Does the current magazine business model have anything to do with sustainability? Not the ability to sustain ourselves as a business, but rather the new-age definition of environmental sustainability as defined by Wal-Mart. You remember Wal-Mart—the conglomerate that distributes nearly 25 percent of all newsstand titles? Oh, yes, you remember Wal-Mart—the mega-discount retailer that recently cut 1,000 magazine titles from its roster. But did you ever wonder why it did that? As I found on the Wal-Mart Web site, “through sustainability, Wal-Mart has saved billions of dollars in costs and has begun to drive profitable product innovation. Our goal: Offer our customers an increasing
I’ve been inundated lately with e-mail requests about the viability of digital magazine editions. The letter that put me over the top was from an old and dear acquaintance, who is a senior production director, that said, “Digital editions of magazines will never get traction with the magazine-reading public.” This is a ridiculous attitude. And if it is yours, too, bury it now with other ridiculous ideas like the world is flat and man will never fly. Perhaps Jeff Gomez, author of the book “Print Is Dead,” put it best when he wrote: “To expect future generations to be satisfied with printed books is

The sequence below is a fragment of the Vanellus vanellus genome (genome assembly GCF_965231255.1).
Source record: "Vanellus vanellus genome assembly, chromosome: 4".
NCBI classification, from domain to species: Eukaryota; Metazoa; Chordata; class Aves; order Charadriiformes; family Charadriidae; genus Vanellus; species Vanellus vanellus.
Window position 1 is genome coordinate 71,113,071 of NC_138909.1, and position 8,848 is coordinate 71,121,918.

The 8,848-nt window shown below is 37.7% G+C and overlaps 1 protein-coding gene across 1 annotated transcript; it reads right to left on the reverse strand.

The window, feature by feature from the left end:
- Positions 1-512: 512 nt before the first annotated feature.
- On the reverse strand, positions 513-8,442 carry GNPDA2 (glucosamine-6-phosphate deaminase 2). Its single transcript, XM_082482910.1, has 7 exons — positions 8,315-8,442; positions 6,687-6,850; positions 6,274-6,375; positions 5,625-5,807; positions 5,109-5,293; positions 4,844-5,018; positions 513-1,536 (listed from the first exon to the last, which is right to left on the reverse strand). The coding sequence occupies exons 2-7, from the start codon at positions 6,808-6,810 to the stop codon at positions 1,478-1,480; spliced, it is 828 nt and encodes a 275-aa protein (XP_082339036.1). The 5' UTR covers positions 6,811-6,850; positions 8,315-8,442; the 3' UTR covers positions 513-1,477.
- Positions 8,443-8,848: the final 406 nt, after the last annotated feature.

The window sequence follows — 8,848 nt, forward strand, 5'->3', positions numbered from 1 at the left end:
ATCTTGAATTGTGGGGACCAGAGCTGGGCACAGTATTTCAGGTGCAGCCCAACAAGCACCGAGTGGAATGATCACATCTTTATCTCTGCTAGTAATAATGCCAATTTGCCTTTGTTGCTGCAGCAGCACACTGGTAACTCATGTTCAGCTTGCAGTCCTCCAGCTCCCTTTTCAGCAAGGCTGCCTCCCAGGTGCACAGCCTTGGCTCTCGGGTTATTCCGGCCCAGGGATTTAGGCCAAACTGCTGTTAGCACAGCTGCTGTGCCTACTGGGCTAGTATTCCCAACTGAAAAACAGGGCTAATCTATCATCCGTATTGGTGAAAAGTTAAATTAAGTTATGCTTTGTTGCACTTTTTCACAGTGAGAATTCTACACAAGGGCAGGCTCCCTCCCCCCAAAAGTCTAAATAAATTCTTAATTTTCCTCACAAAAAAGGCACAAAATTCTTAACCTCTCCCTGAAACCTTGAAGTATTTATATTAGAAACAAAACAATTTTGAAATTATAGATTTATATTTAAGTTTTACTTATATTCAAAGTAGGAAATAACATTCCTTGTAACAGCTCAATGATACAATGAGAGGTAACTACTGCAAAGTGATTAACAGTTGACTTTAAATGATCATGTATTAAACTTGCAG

As you may know, my friend Samir Husni, also known as Mr. Magazine, tracks new magazine launches. He has done so for decades and has amassed a wealth of data. In his latest announcement, the overall numbers for our business are less than stellar. Many possible reasons exist for this decline. Both Husni and I can postulate about its causes, but neither of us actually knows. According to Husni: “The number of new magazine launches in the first quarter of 2008 (150) increased by five titles compared to Q1 2007. [While it was an increase,] it is still a far cry from the introduction
Last month, I had the pleasure of delivering a lecture at the Publishing Business Conference & Expo with David Renard, my partner at Media-Ideas. Addressing a packed room, we examined the five key issues that will affect our industry over the next decade and provided actionable advice to prepare publishers for that future. The trigger to these key issues is, simply put, “change.” We are faced with changes unprecedented in history. The “screenagers” have been a digital demographic from birth, growing up after the dawn of cellular (1983) and with the Internet (1993). They are a generation comfortable with immediate interaction and virtual access.